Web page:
Exactly three years ago today — Oct. 13, 2004 — ZDNet computer journalist David Berlind took a break from probing his own ass with his own head and published a truly insightful and prophetic article titled “Is Apple on the way out?” See it here.
Now look. David is one of the smartest journalists ever unleashed upon our industry. I know because he’s told Katie and Steve Dowling this a bunch of times. I mean he’s right up there with former NASA technologist Stephen J. Vaughan-Nichols of eWeek (shown here with his life partner) who chairs the highly esteemed Internet Press Guild (see scary member photos here) and likes to point out that he “has been using and writing about technology and business since the late ’80s and thinks he may just have learned something about them along the way.” (See his self-effacing bio here.)
According to Katie, David Berlind is a few notches above SJVN on the IQ pole, if only because of his Zennstromesque eyewear, which adds at least five points, maybe ten. Berlind’s premise in 2004 was this: Look at how fast Linux has taken over the server market, and won’t it do the same on the desktop? And won’t Apple be the one that gets hurt the most? Ahem. Ahem. Look. We knew this was stupid when he wrote it. But we said nothing. We just let it slide, and I put it on my iCal for today so that I could check in and see where we’d find ourselves three years hence.
Some of the best quotes:
“The target for desktop Linux is simple: OS X. All desktop Linux must do is aspire to be what OS X is. If it can do that, it will not only upset the `Applecart,’ it will also give desktop Windows a serious run as well.”
“It’s about what happens when desktop Linux reaches that point where it provides an experience that meets or beats the one that that sets the standard for *ix-based desktop operating systems: OS X. When it does — and I don’t doubt that it will — Apple will be in a real pickle because of the hardware ‘problem’. Users will have significantly more hardware options for running desktop Linux and the likelihood that they’ll find something to meet their needs in terms of cost and form factor will be excellent. There will no doubt be companies that make systems that look every bit and run every bit like a PowerBook (or whatever Apple is selling at the time). They just won’t be PowerBooks and will cost significantly less.”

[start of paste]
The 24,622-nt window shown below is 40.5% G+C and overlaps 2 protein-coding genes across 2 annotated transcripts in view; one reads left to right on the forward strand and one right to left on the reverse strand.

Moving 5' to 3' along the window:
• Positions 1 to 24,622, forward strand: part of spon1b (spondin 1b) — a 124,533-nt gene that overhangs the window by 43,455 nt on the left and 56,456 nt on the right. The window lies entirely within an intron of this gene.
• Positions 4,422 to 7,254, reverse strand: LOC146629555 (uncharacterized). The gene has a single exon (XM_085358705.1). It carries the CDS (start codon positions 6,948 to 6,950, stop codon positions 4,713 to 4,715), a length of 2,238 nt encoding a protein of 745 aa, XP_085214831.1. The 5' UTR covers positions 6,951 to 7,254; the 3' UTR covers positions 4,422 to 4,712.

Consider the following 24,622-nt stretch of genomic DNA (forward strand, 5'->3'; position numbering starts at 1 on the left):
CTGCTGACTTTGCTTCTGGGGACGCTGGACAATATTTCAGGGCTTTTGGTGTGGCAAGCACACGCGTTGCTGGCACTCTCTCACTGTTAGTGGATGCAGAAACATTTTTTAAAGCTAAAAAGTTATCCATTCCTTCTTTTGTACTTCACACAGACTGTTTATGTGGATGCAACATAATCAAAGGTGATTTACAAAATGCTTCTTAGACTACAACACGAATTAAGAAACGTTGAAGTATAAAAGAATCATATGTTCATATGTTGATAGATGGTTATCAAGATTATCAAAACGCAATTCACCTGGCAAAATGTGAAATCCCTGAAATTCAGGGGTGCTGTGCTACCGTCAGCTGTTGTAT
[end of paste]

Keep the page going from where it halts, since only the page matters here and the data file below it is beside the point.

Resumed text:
“To not have faith in Microsoft is one thing. To not have faith in the highly motivated open-source movement and all those behind it (Red Hat, SuSE, Sun, etc.) to bring desktop Linux up to speed is misguided. They’re the underdog. Never underestimate the underdog.”
Well, it’s been three years. I’m not sure what to say. Maybe we should wait another hundred years and see if his prediction comes true. Meanwhile, how about this? Siooma, freetard. (Photo: A.S. Rash, LinuxWatch.)
Footnote: For what it’s worth, by early this year, Linux held a commanding 12% share of the server market while Windows had 38% and was growing faster than Linux, despite being on a bigger base — news which SJVN reported under the headline, “Linux server market share keeps growing.” No guff. See his fair and balanced coverage here. Even if you look at more recent figures, you’ll see that as of Q2 of this year Windows had gained 4 points of revenue share over the past year, while Linux had gained 1 point, and Linux server revenues were $1.8 billion versus $5.0 billion for Windows. (As SJVN might have headlined it: “Linux World Domination Continues.”) Both Linux and Windows were growing at about 19% rate, though Windows was doing this off a larger base. Do some math and you can figure out that the total server market in Q2 was up about $800 million from a year ago while Linux server revenues were up about $300 million in the same time period. Windows grew $800 million. Make of that what you will, but let’s just say that even when we extrapolate out from what Linux has done in the server market, we’re not crapping our pants about the desktop.